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CC boosts workers' wages 

Just two years ago, new janitors and food-service workers at Colorado College had to scrape by on a beginning wage of only $6.92 per hour.

Now, thanks to an 18-month campaign by student activists, low-wage workers at the private liberal-arts college earn a minimum of $9.64 per hour.

The new minimum wage went into effect July 1, after the college's board of trustees voted in May to adopt recommendations developed by the student-led CC Fair Labor campaign.

While many colleges around the country have adopted "living wage" standards for their workers in recent years, usually in response to student campaigns, CC is the first to implement a "self-sufficiency" wage, according to Greg Piesco-Putnam, a spokesman for the Fair Labor campaign.

The new starting wage was calculated as the minimum required to afford housing, food, transportation and other basic necessities for a family of four, with two income earners, living in Colorado Springs. The wage will grow annually to account for inflation.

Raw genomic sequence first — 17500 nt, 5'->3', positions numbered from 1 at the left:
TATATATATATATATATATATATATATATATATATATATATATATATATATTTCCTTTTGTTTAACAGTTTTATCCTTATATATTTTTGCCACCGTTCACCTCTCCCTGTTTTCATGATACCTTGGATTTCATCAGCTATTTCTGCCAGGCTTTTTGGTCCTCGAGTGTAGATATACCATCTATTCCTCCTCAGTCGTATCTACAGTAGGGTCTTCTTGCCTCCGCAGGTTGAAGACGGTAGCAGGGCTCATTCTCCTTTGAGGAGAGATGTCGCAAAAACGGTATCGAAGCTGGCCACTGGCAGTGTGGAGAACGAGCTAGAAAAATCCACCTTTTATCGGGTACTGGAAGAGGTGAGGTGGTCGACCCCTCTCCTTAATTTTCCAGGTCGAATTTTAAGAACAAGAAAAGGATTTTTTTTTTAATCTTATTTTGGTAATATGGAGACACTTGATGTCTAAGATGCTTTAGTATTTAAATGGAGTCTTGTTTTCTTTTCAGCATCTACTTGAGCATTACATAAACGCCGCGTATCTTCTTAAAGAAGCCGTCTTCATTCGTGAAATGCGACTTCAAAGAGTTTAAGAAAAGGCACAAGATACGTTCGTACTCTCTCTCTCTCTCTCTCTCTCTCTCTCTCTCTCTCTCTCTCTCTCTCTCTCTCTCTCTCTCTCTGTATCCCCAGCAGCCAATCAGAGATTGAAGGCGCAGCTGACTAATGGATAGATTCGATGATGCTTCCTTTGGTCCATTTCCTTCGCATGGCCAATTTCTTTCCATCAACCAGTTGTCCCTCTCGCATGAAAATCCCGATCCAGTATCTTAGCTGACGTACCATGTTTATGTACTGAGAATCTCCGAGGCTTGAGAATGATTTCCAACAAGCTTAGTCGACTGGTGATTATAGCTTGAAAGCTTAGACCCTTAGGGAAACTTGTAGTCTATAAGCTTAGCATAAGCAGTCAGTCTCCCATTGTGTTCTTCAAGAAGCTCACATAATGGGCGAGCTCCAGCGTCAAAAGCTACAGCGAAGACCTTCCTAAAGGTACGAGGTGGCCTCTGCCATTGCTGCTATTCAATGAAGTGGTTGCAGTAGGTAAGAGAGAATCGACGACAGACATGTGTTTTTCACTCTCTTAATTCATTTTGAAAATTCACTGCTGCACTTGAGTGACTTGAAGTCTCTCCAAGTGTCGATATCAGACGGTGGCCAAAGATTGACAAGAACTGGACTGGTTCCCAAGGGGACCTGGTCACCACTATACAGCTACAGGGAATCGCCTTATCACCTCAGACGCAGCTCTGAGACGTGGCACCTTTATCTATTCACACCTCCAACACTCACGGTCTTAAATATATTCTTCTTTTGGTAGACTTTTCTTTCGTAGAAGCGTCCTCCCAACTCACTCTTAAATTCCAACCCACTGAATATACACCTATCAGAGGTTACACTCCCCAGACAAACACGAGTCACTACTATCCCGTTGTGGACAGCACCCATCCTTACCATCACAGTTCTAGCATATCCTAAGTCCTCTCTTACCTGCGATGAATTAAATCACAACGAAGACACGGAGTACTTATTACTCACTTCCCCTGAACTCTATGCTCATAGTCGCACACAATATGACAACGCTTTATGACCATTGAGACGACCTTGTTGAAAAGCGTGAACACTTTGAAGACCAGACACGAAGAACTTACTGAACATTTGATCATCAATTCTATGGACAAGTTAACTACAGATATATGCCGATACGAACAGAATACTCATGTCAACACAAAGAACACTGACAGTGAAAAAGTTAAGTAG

"It's the right thing to do," Piesco-Putnam said. "The college should make sure everyone who works here makes enough money to live."

Most of the workers benefiting from the new wage work for Sodexho, a contractor that provides janitorial and food service for CC. David Lord, the college's business director, estimates that between 20 and 30 Sodexho workers have gotten raises, along with about half a dozen people who work directly for CC.

Much of the cost of the increased wages is being passed on to students. Student meal plans, Piesco-Putnam said, have gone up by $40 per year as a direct result.

"I haven't heard any complaints about that," Piesco-Putnam said.

While students at many other colleges have clashed with administrators in their efforts to raise workers' wages, CC's student campaign worked closely with faculty and administrators.

The students also compromised. Initially, they pushed for a minimum wage of more than $13 per hour, which they calculated as the "self-sufficiency" wage for a single income earner with one child. They agreed to settle for a self-sufficiency wage based on a two-income family, which is actually a more common scenario for Sodexho employees at CC, Piesco-Putnam said.

Sodexho, an international corporation with U.S. headquarters in Maryland, is also happy with the outcome. The higher wages will help the company recruit and retain good workers at CC, noted company spokeswoman Leslie Aun.

-- Terje Langeland

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